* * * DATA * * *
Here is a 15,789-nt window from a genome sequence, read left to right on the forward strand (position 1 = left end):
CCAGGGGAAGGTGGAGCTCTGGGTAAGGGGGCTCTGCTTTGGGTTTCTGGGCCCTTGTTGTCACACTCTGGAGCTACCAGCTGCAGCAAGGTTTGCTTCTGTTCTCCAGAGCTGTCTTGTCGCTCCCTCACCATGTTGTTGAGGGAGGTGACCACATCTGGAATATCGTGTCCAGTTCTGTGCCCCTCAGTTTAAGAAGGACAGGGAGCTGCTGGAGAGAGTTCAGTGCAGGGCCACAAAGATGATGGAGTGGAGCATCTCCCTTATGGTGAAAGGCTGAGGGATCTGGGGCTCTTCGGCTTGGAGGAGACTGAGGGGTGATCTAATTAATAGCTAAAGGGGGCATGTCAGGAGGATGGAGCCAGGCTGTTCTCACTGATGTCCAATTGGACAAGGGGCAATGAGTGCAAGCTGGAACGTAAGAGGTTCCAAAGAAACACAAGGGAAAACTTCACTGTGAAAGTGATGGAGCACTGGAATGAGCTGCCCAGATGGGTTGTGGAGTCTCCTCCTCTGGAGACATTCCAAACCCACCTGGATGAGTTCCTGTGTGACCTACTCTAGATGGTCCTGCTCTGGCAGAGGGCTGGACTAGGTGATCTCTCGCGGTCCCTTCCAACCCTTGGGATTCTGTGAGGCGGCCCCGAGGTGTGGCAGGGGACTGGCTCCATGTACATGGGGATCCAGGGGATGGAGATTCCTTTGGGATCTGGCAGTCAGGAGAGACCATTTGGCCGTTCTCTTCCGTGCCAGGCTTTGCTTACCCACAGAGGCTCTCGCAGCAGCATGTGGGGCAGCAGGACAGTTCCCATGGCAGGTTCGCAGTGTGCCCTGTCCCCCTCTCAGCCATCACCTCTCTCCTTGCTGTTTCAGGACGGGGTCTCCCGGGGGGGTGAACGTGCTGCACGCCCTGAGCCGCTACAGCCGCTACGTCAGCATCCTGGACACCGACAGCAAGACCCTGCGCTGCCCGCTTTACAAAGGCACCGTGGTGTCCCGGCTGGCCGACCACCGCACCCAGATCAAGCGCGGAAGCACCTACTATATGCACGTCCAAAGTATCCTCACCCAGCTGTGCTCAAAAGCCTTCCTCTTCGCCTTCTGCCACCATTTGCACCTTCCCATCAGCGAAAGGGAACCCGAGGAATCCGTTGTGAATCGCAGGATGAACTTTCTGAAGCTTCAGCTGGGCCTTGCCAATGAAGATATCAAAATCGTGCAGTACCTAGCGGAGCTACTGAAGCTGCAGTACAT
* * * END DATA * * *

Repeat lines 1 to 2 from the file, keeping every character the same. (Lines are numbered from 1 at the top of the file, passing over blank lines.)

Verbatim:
Here is a 15,789-nt window from a genome sequence, read left to right on the forward strand (position 1 = left end):
CCAGGGGAAGGTGGAGCTCTGGGTAAGGGGGCTCTGCTTTGGGTTTCTGGGCCCTTGTTGTCACACTCTGGAGCTACCAGCTGCAGCAAGGTTTGCTTCTGTTCTCCAGAGCTGTCTTGTCGCTCCCTCACCATGTTGTTGAGGGAGGTGACCACATCTGGAATATCGTGTCCAGTTCTGTGCCCCTCAGTTTAAGAAGGACAGGGAGCTGCTGGAGAGAGTTCAGTGCAGGGCCACAAAGATGATGGAGTGGAGCATCTCCCTTATGGTGAAAGGCTGAGGGATCTGGGGCTCTTCGGCTTGGAGGAGACTGAGGGGTGATCTAATTAATAGCTAAAGGGGGCATGTCAGGAGGATGGAGCCAGGCTGTTCTCACTGATGTCCAATTGGACAAGGGGCAATGAGTGCAAGCTGGAACGTAAGAGGTTCCAAAGAAACACAAGGGAAAACTTCACTGTGAAAGTGATGGAGCACTGGAATGAGCTGCCCAGATGGGTTGTGGAGTCTCCTCCTCTGGAGACATTCCAAACCCACCTGGATGAGTTCCTGTGTGACCTACTCTAGATGGTCCTGCTCTGGCAGAGGGCTGGACTAGGTGATCTCTCGCGGTCCCTTCCAACCCTTGGGATTCTGTGAGGCGGCCCCGAGGTGTGGCAGGGGACTGGCTCCATGTACATGGGGATCCAGGGGATGGAGATTCCTTTGGGATCTGGCAGTCAGGAGAGACCATTTGGCCGTTCTCTTCCGTGCCAGGCTTTGCTTACCCACAGAGGCTCTCGCAGCAGCATGTGGGGCAGCAGGACAGTTCCCATGGCAGGTTCGCAGTGTGCCCTGTCCCCCTCTCAGCCATCACCTCTCTCCTTGCTGTTTCAGGACGGGGTCTCCCGGGGGGGTGAACGTGCTGCACGCCCTGAGCCGCTACAGCCGCTACGTCAGCATCCTGGACACCGACAGCAAGACCCTGCGCTGCCCGCTTTACAAAGGCACCGTGGTGTCCCGGCTGGCCGACCACCGCACCCAGATCAAGCGCGGAAGCACCTACTATATGCACGTCCAAAGTATCCTCACCCAGCTGTGCTCAAAAGCCTTCCTCTTCGCCTTCTGCCACCATTTGCACCTTCCCATCAGCGAAAGGGAACCCGAGGAATCCGTTGTGAATCGCAGGATGAACTTTCTGAAGCTTCAGCTGGGCCTTGCCAATGAAGATATCAAAATCGTGCAGTACCTAGCGGAGCTACTGAAGCTGCAGTACAT